So many times I’ve come down to my office to write. So many times I’ve sat here in front of my computer and played games instead because the words just wouldn’t come. So many thoughts and feelings and no way to put them to ‘paper’ so to speak.

Today is 9/11. My daughters and I have been talking on and off over the past few days about what we remember from that day five years ago. We were on our way to work and school when we heard that a small plane had hit the WTC. I remember thinking WTF? Was the pilot blind? By the time I’d gotten the girls to school and was on my way to my office, we’d learned that it wasn’t a small plane. I had friends in NYC at that time…and friends across the way in Jersey too. One of them was a firefighter. One of them could see the WTC from her office balcony.

Upon arriving at work, I logged onto my computer and turned on my messenger program. I could still use it at the time. I spent the day talking with my friends across the country and I will never forget when Liz said “OMG! They’re not there anymore and the smoke is horrible!” She was referring to the towers that had collapsed. From her office window when she got to work, she could see the WTC buildings. At the moment of her comment, she had looked out the window and the NY skyline was forever changed.

I remember thinking how weird it was that my brother wasn’t here to talk about this with. He’d passed away 6 months before that day. I remember listening to my favorite radio station much the same as I’m doing today. I remember wondering if my children’s lives would ever be the same. I remember thinking my oldest daughter would forever associate this day with her first week of her first year of high school. I remember being edgy and disconnected and all the symptoms of my PTSD being exaggerated. I remember wondering if anything would ever be ‘normal’ again.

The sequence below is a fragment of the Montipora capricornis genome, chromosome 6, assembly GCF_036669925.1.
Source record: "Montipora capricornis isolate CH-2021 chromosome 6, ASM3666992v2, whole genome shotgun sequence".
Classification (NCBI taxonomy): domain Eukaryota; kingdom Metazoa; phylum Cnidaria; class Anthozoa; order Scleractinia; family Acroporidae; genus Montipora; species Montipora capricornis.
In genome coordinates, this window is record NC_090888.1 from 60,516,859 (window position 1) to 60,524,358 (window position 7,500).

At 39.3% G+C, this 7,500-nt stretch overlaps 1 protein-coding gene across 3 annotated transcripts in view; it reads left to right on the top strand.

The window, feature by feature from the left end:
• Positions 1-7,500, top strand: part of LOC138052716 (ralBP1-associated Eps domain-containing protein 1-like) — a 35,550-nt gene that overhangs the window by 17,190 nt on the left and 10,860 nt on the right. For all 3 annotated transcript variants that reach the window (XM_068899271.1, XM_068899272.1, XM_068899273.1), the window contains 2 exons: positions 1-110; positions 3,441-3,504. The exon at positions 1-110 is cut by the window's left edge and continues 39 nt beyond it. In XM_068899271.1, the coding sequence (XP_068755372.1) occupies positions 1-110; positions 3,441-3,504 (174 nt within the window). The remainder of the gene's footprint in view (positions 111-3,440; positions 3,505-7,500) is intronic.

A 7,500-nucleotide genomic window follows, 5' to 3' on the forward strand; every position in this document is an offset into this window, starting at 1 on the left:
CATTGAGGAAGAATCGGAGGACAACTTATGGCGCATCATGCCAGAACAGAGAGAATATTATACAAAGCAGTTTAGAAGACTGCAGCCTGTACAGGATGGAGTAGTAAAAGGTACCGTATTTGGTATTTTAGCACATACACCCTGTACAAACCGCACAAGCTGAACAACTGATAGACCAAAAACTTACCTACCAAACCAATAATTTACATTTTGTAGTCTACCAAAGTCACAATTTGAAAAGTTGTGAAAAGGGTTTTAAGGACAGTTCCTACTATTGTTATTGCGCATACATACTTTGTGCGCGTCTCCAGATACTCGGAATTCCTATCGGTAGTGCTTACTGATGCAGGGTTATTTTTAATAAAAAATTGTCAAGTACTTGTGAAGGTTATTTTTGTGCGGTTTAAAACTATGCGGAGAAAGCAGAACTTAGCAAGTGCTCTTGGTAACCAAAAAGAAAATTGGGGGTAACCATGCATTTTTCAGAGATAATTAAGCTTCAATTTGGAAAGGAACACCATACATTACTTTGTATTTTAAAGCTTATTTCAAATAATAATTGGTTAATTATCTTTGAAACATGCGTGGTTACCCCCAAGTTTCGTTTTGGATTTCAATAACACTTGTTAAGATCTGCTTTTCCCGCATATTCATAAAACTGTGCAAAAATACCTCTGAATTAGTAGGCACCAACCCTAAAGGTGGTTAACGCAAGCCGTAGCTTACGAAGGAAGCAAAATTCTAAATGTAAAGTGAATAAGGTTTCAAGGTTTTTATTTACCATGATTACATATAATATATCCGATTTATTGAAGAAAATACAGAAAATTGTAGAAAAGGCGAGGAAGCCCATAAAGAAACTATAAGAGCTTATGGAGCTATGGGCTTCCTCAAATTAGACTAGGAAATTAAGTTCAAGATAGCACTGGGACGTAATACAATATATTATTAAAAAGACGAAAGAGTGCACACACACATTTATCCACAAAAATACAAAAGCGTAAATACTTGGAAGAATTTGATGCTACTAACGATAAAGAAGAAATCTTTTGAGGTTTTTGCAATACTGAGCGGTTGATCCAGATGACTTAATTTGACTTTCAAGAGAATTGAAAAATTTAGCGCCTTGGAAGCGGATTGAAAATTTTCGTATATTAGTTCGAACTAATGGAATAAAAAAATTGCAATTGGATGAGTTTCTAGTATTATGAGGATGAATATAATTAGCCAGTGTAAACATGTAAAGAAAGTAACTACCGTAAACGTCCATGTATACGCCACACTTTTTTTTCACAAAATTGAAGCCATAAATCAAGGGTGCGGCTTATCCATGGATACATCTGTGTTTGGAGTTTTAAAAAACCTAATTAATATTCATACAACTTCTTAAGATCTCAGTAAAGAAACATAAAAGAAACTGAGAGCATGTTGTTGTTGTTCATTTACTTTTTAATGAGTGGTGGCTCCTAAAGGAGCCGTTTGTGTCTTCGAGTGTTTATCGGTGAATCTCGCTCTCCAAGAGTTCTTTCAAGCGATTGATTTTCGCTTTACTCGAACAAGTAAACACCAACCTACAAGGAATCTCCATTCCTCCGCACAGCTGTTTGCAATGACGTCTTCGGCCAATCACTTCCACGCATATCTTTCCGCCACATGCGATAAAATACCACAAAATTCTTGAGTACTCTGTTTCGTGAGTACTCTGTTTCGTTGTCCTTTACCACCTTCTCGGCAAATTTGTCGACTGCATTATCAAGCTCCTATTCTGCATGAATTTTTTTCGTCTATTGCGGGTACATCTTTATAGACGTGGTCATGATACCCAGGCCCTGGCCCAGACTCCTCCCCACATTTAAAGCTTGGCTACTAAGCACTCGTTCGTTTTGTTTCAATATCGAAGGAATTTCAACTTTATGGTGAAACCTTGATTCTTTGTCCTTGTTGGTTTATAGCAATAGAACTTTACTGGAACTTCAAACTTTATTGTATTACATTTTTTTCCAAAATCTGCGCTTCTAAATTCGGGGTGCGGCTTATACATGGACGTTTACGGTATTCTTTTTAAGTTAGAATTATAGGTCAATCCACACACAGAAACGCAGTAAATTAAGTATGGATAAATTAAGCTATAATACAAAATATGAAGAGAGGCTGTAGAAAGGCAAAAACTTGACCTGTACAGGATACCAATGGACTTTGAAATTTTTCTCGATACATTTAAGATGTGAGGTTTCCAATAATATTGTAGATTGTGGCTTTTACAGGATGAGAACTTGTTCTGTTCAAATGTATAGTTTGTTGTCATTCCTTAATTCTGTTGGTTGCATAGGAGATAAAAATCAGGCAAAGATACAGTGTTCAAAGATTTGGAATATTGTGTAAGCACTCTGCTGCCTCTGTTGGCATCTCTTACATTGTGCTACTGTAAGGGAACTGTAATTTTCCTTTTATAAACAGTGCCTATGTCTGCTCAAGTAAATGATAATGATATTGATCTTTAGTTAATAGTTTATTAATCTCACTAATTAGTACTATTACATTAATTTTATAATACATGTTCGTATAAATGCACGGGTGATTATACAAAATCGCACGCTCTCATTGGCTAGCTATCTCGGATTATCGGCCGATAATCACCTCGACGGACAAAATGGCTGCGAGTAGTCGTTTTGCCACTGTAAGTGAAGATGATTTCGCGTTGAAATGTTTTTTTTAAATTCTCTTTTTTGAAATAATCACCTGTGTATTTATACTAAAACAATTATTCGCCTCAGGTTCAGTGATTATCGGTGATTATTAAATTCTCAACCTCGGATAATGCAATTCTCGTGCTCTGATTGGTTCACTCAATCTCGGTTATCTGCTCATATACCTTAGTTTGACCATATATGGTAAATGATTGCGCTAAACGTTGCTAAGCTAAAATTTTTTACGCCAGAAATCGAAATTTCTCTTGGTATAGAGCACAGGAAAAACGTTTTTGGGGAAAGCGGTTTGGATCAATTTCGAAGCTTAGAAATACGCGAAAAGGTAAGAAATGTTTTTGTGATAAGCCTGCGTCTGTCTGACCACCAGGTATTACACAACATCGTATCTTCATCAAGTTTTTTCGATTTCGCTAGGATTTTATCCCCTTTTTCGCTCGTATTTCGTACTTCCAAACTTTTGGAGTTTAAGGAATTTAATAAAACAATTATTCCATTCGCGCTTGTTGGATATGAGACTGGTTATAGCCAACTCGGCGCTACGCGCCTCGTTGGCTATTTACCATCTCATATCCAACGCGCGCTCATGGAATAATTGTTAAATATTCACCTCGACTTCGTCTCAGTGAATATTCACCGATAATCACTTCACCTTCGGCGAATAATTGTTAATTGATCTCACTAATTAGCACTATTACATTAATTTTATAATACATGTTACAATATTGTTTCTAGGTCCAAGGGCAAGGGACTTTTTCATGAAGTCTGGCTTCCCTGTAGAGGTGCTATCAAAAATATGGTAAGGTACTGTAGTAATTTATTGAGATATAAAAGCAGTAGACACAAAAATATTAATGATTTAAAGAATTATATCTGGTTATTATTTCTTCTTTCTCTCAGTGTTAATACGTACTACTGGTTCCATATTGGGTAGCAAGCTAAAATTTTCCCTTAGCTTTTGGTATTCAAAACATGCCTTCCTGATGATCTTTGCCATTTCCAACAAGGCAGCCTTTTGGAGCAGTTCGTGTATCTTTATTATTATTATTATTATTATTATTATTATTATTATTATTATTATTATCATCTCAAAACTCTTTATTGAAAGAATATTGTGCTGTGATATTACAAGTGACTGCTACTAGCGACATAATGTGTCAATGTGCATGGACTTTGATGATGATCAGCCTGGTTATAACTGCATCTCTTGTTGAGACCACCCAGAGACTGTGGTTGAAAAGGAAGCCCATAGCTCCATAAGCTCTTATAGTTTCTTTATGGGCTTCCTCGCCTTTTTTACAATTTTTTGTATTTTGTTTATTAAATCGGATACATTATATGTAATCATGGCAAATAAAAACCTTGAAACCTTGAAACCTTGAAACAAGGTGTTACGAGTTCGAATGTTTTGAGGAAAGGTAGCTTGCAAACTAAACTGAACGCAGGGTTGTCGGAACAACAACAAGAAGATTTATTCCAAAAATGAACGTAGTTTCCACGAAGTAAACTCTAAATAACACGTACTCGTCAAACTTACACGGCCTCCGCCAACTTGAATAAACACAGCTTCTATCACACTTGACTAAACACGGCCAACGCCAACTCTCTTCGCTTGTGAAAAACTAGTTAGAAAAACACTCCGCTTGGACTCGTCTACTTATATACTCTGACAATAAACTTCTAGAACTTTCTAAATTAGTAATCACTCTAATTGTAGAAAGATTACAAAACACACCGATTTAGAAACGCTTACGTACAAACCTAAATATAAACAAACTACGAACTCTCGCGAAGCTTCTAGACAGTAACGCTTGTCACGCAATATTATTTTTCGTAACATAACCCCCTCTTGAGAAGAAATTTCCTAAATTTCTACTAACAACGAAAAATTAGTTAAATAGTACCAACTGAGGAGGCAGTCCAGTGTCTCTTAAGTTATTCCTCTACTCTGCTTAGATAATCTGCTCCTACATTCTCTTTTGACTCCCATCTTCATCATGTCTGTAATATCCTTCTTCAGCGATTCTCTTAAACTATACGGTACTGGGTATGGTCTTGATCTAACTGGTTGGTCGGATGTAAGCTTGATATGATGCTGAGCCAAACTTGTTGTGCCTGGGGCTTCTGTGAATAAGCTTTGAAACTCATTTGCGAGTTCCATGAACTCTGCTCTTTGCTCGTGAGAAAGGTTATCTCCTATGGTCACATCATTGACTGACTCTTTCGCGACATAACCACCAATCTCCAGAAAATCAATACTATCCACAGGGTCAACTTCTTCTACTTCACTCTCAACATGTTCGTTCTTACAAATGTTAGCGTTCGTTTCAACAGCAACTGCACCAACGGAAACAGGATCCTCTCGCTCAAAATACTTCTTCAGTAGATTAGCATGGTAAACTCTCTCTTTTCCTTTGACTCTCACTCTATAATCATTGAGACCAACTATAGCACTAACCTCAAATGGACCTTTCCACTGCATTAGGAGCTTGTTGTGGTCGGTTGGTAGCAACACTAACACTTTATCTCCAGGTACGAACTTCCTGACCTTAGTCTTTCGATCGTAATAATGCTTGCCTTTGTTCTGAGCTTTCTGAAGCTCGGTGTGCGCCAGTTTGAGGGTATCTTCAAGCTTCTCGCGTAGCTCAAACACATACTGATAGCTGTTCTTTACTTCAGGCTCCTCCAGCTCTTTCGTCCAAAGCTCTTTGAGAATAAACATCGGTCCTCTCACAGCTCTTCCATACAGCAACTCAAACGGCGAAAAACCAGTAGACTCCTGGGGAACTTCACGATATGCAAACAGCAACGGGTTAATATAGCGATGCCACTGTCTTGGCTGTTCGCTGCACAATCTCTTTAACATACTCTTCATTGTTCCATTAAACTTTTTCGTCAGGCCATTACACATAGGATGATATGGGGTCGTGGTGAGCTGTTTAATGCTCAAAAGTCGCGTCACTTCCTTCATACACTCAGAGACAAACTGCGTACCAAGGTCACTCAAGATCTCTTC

Five years later, I wonder how this war we’re fighting in Iraq has anything to do with the events of that day when our world changed forever. I have strong feelings about the situation our world is in and the world we’re leaving our children. I tend to keep my thoughts to myself honestly because the debate strikes me as pointless. We are where we are and the outcome of world events is not in my hands. I avoid the news as a rule because it’s all so depressing and sometimes it’s just scary.

I work at focusing on the positives with my daughters and myself and sometimes I even accomplish that. I teach them respect, for themselves and others. I talk with them about what I believe is a responsible way for people to behave and how it means something to practice kindness even when angry. I am trying to raise my daughters to believe that what they give is what they will get and that people matter more than things. I want them to know that the only way to change the world is to change the space they inhabit in it.